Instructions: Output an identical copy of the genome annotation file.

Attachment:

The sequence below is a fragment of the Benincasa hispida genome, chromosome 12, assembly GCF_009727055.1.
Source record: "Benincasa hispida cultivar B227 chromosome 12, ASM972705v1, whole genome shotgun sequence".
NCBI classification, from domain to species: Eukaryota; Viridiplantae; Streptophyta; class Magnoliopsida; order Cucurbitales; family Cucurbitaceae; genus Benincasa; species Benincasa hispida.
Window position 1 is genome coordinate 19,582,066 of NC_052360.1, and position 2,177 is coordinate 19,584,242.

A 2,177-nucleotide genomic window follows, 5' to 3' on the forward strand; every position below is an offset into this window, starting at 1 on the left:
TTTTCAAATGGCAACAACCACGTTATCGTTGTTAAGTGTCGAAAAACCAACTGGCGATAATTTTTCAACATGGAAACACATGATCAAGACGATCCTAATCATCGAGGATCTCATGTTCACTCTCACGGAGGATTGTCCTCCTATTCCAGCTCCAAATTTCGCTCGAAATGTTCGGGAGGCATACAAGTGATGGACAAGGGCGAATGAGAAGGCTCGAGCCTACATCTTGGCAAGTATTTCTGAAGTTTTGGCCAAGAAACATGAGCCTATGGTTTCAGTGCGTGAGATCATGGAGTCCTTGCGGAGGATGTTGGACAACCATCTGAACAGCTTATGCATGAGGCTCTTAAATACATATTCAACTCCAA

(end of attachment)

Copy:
The sequence below is a fragment of the Benincasa hispida genome, chromosome 12, assembly GCF_009727055.1.
Source record: "Benincasa hispida cultivar B227 chromosome 12, ASM972705v1, whole genome shotgun sequence".
NCBI classification, from domain to species: Eukaryota; Viridiplantae; Streptophyta; class Magnoliopsida; order Cucurbitales; family Cucurbitaceae; genus Benincasa; species Benincasa hispida.
Window position 1 is genome coordinate 19,582,066 of NC_052360.1, and position 2,177 is coordinate 19,584,242.

A 2,177-nucleotide genomic window follows, 5' to 3' on the forward strand; every position below is an offset into this window, starting at 1 on the left:
TTTTCAAATGGCAACAACCACGTTATCGTTGTTAAGTGTCGAAAAACCAACTGGCGATAATTTTTCAACATGGAAACACATGATCAAGACGATCCTAATCATCGAGGATCTCATGTTCACTCTCACGGAGGATTGTCCTCCTATTCCAGCTCCAAATTTCGCTCGAAATGTTCGGGAGGCATACAAGTGATGGACAAGGGCGAATGAGAAGGCTCGAGCCTACATCTTGGCAAGTATTTCTGAAGTTTTGGCCAAGAAACATGAGCCTATGGTTTCAGTGCGTGAGATCATGGAGTCCTTGCGGAGGATGTTGGACAACCATCTGAACAGCTTATGCATGAGGCTCTTAAATACATATTCAACTCCAA